Gillian takes a look at Fassbinder’s autobiographical ode to unrequited love and credit suicide in I Only Want You to Love Me (1976)
Poor little Peter Trepper. From the film’s opening sequence of him toiling away for his ungrateful parents (he is building them a house, literally, with his bare hands!) like some kind of Bavarian chain-smoking Cinderella, you can’t help but empathize with the poor kid. Peter (played by the sheepishly sad eyed Vitus Zeplichal), like all of Fassbinder’s heroes and heroines, can be read as a surrogate for the director himself.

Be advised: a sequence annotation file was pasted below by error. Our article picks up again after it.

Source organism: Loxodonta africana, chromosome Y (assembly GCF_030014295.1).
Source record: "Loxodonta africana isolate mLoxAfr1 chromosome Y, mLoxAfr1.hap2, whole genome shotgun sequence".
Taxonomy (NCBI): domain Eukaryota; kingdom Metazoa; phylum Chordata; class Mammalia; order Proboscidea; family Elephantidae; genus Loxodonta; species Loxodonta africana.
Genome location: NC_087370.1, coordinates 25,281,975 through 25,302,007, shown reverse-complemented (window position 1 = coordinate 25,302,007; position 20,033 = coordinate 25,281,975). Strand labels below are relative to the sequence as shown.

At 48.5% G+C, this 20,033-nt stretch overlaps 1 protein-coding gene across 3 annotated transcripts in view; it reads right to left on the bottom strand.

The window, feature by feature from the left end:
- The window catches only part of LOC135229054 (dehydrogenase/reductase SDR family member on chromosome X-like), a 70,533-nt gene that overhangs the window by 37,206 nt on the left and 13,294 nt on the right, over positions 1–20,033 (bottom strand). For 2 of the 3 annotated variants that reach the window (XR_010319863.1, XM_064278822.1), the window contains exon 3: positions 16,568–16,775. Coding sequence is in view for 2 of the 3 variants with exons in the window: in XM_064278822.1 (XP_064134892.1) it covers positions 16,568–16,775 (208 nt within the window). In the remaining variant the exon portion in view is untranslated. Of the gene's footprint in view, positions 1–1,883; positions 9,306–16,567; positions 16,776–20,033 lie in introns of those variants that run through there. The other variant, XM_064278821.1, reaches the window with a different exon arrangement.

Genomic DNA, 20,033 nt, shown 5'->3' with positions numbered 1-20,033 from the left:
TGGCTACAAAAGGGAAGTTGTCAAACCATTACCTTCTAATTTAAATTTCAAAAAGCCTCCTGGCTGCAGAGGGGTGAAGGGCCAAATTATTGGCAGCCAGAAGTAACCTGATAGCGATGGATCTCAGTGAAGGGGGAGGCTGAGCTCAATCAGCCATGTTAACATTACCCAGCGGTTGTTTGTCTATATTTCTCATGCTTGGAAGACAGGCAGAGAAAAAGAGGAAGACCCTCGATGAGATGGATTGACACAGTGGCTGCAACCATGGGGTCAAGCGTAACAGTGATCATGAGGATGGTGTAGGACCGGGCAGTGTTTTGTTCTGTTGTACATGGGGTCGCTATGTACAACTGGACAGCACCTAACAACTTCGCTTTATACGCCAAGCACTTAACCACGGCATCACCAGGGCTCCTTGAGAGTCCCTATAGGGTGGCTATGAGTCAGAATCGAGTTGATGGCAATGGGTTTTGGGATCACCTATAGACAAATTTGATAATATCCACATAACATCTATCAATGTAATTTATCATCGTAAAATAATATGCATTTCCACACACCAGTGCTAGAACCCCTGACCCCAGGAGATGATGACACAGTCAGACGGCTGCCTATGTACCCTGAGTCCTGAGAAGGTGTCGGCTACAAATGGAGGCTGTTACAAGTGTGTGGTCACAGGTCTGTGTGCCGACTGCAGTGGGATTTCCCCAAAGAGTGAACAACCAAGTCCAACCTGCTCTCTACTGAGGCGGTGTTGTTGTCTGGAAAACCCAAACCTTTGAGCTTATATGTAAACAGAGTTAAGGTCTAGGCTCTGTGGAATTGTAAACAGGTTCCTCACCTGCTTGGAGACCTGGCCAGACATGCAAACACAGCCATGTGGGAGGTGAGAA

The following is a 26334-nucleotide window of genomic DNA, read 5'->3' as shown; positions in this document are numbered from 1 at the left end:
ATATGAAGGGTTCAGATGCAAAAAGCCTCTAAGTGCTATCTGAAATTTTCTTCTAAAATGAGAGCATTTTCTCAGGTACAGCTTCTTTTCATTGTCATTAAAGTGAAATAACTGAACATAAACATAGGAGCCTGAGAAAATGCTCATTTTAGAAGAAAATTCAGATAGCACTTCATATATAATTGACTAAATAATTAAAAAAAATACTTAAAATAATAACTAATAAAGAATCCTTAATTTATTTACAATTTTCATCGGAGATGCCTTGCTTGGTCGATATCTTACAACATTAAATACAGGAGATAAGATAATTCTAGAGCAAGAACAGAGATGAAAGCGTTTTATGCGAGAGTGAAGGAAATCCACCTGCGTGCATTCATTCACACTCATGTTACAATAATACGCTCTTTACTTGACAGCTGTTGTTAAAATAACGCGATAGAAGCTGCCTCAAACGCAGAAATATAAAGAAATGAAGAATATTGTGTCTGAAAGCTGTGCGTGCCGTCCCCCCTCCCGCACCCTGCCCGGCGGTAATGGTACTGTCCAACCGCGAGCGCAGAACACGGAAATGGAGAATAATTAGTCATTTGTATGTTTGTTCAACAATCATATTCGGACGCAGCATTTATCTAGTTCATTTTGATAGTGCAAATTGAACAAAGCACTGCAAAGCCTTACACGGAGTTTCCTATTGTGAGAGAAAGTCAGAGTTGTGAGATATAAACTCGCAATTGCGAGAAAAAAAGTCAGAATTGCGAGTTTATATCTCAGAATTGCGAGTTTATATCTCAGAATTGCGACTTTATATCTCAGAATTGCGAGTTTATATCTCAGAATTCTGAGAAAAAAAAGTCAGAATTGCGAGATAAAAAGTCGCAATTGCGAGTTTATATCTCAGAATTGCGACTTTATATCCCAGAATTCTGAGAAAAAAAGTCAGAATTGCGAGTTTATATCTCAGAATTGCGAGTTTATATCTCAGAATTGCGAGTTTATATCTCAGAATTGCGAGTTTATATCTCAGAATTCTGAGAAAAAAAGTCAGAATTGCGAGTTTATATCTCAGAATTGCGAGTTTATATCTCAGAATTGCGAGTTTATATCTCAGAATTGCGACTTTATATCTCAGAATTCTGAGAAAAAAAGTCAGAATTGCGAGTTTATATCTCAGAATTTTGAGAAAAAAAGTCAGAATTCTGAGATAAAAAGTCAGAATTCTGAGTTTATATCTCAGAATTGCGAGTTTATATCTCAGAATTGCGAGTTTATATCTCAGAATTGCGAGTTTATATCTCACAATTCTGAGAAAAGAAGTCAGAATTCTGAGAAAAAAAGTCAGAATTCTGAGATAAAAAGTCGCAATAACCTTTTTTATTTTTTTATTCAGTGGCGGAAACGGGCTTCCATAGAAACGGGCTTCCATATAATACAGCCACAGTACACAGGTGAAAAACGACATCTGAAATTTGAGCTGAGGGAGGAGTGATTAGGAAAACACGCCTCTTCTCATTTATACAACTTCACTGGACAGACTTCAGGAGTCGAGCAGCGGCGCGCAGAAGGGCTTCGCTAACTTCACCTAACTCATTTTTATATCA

Hardworking to the point of self-harm, Peter leaves his loveless childhood-home with his new wife, only to find it takes more than a train-ride to Munich to shake the psychic demons of his youth. In one flashback we watch as a young-Peter is beaten with a coat-hanger till it breaks; a punishment for stealing flowers for his…
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